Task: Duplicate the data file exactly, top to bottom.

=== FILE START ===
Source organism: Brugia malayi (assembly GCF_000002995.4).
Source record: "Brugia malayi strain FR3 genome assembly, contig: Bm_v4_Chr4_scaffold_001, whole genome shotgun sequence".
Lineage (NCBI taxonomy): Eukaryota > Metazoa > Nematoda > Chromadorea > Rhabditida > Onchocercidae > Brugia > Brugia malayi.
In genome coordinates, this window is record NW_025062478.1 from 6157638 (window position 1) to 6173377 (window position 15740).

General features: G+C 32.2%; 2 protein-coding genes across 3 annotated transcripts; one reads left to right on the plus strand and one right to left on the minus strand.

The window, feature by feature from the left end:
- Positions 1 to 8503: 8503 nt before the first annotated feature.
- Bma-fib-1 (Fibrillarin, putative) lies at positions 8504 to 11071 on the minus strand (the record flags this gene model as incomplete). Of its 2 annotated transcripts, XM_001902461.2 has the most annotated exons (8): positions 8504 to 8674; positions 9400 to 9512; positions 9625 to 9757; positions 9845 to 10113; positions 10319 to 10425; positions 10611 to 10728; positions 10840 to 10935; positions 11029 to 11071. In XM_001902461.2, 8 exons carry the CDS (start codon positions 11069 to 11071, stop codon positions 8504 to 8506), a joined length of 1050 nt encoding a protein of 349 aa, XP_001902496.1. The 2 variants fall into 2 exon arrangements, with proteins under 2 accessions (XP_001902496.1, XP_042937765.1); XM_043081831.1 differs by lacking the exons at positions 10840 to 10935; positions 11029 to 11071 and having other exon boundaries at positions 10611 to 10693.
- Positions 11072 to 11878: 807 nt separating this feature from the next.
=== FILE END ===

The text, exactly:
Source organism: Brugia malayi (assembly GCF_000002995.4).
Source record: "Brugia malayi strain FR3 genome assembly, contig: Bm_v4_Chr4_scaffold_001, whole genome shotgun sequence".
Lineage (NCBI taxonomy): Eukaryota > Metazoa > Nematoda > Chromadorea > Rhabditida > Onchocercidae > Brugia > Brugia malayi.
In genome coordinates, this window is record NW_025062478.1 from 6157638 (window position 1) to 6173377 (window position 15740).

General features: G+C 32.2%; 2 protein-coding genes across 3 annotated transcripts; one reads left to right on the plus strand and one right to left on the minus strand.

The window, feature by feature from the left end:
- Positions 1 to 8503: 8503 nt before the first annotated feature.
- Bma-fib-1 (Fibrillarin, putative) lies at positions 8504 to 11071 on the minus strand (the record flags this gene model as incomplete). Of its 2 annotated transcripts, XM_001902461.2 has the most annotated exons (8): positions 8504 to 8674; positions 9400 to 9512; positions 9625 to 9757; positions 9845 to 10113; positions 10319 to 10425; positions 10611 to 10728; positions 10840 to 10935; positions 11029 to 11071. In XM_001902461.2, 8 exons carry the CDS (start codon positions 11069 to 11071, stop codon positions 8504 to 8506), a joined length of 1050 nt encoding a protein of 349 aa, XP_001902496.1. The 2 variants fall into 2 exon arrangements, with proteins under 2 accessions (XP_001902496.1, XP_042937765.1); XM_043081831.1 differs by lacking the exons at positions 10840 to 10935; positions 11029 to 11071 and having other exon boundaries at positions 10611 to 10693.
- Positions 11072 to 11878: 807 nt separating this feature from the next.